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Tuesday, July 25, 2017


In his first press interview in 2010 after taking over the helm of Kenyan telecommunications firm Safaricom, CEO Bob Collymore said that in the future voice services will be an add-on – will be given away free. That data services is where the money would be.

He has been proven right several times over. While revenues from mobile data have not yet outstripped revenues from voice services it is just a matter of time.

Last year data revenues grew by 46 percent compared to voice revenues which grew by just over one percent. And you are not even talking about revenues from mobile money, considered data services, which on their own grew 34 percent last year. Data and mobile money revenues came in at Kshs39b (sh1.2 trillion) and one can expect they will soon outrun voice service receipts, which stood at Ksh46b last year. The company’s total revenues came in at just under Kshs100b last year.

Compare this with the Kshs3 billion data, M-Pesa and SMS revenues brought in 2010, against a company revenue of Kshs84b then.

It is no wonder then that in our own market discussion over data services has been kicking up dust in recent weeks.

Earlier this month telecom company MTN announced a new data offer that while raising the cost expanded what subscribers could do with the service.

The regulator, The Uganda Communications Commission (UCC) took issue with the rate changes arguing that all such changes must be past by them first before being offered to the public.

MTN argued however unlike a tariff – a cost of service that all mobile users are affected by, an offer is optional with subscribers taking it up if it suits their needs and therefore they had no legal obligation to inform UCC in any change it may choose to make.

As with most of such spats it is often that each has a point and a seat down around a table would bring the discussion to a happy middle ground.

"It does not take a rocket scientist to see with more and more people hooking up to the net via their mobile phones, tablets and laptops that Collymore’s prophecy will come through in our market.The fact that some telecom companies have decided to curve out a niche for themselves in data provision and not voice is another pointer....

The point too can be made, that you don’t hear the regulator complaining about similar offers on voice services which are being launched at every turn.

The context for the regulator’s concern is not misplaced, if data services are to get wider adoption.

Clarity in the sector is needed sooner than later seeing as data services are going to be a major driver of growth in coming years.

At the beginning of the month a law allowing for agency banking came into force. Under the law banks will be able to contract retailers, petrol stations and other businessmen to help the collect deposits and pay out monies from their clients’ accounts. Advancements in communication technology, more specifically data services, means this service is more easily available now than even five years ago.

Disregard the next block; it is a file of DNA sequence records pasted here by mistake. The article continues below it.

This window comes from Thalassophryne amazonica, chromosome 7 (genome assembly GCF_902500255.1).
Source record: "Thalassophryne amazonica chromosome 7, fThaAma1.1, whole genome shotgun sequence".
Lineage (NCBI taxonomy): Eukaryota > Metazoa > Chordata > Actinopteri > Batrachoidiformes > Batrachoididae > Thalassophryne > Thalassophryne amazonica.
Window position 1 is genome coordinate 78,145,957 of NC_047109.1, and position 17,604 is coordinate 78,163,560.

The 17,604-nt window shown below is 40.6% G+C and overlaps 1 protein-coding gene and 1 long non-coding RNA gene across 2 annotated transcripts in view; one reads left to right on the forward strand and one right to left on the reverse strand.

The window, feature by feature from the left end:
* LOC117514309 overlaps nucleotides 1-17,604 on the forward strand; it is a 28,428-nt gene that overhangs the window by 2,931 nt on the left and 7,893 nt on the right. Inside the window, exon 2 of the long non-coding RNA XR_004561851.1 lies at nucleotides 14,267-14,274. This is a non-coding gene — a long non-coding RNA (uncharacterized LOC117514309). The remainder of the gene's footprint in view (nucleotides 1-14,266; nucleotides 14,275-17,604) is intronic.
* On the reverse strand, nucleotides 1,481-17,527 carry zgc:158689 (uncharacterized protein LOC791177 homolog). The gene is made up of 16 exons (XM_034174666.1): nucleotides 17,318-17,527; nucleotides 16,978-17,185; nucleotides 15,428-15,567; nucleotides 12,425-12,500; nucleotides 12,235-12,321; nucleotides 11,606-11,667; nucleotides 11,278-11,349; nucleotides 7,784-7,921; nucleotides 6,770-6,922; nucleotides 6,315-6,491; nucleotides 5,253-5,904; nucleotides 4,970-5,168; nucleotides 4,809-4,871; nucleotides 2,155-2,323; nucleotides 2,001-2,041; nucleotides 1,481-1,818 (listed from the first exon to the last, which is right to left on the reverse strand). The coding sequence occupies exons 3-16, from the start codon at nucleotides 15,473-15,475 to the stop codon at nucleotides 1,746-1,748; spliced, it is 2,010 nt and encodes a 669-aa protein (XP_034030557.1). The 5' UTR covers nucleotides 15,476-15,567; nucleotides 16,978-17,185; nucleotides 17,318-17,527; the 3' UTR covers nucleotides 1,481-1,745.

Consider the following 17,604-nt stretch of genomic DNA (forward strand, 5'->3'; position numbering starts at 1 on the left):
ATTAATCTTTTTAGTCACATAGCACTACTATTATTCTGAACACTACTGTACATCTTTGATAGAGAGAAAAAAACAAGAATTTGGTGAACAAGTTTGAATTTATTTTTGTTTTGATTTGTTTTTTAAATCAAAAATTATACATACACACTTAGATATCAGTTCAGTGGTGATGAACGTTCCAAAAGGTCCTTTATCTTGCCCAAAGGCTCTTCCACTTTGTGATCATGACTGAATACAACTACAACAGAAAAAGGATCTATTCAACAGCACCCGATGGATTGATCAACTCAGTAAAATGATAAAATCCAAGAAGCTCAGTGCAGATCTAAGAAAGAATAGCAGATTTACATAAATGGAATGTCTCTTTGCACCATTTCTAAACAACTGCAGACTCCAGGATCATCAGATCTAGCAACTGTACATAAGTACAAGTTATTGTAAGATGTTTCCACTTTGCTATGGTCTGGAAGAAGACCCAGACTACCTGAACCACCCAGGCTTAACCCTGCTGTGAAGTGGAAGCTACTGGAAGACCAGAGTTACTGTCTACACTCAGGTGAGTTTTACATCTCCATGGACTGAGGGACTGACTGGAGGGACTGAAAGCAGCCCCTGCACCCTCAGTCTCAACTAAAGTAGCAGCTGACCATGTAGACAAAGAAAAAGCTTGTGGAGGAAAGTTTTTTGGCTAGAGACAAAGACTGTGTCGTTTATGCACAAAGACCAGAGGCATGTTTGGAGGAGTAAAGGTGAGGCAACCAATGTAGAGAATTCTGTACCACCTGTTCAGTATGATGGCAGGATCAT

The various uses to which data services can be employed are already being seen --- transport and logistics management, financial services, health and educational services.

For a society that likes to talk a lot, it may be hard to wrap our minds around the revolution that data services herald, but they will come with or without our understanding of the subject.

Think of it like the paradigm shift that came with the invention of the printing press, which took the written word out of the exclusive enclaves of royalty and the monastery to the everyday man. What this meant is that information’s storage and distribution was no longer the preserve of a select few. It actually diffused their power, led to the downfall of kings and queens and the rise of democracy and also other kinds of despots.

Data services will ensure the storage of information within easy reach of every one with access to the net, as well as the rapid transmission of that same information.

Think of it.

Small businessmen, like consultants had to saddle themselves with getting physical offices to not least of all house their telephone, fax machines, the petulant receptionist and generally look serious. 

"Data means that when you really boil it down to the bare essentials, a physical office is fast becoming redundant for certain sections of the economy...

This is important because down history wealth has accrued to people and societies that had knowledge --- distribute it and employ it for their benefit. Now with the democratization of communication things are set to change, hopefully for the better. More and more people will have a shot at social climbing than ever before.

Already The Economist magazine has already announced that data is the new oil, coupled with Collymore’s prophecy and one can see why the battle lines are already been drawn around data.

Whereas it was the UCC seeking clarification on the matter, one can expect market leader MTN, which for its own very survival needs to dominate the data space will be the target of a lot of competitive action from its market rivals above and below the table.

We can expect more of these kind of spats in coming times as competitors, both existing and yet to come jostle for position in this new market of the future.

Watch this space.

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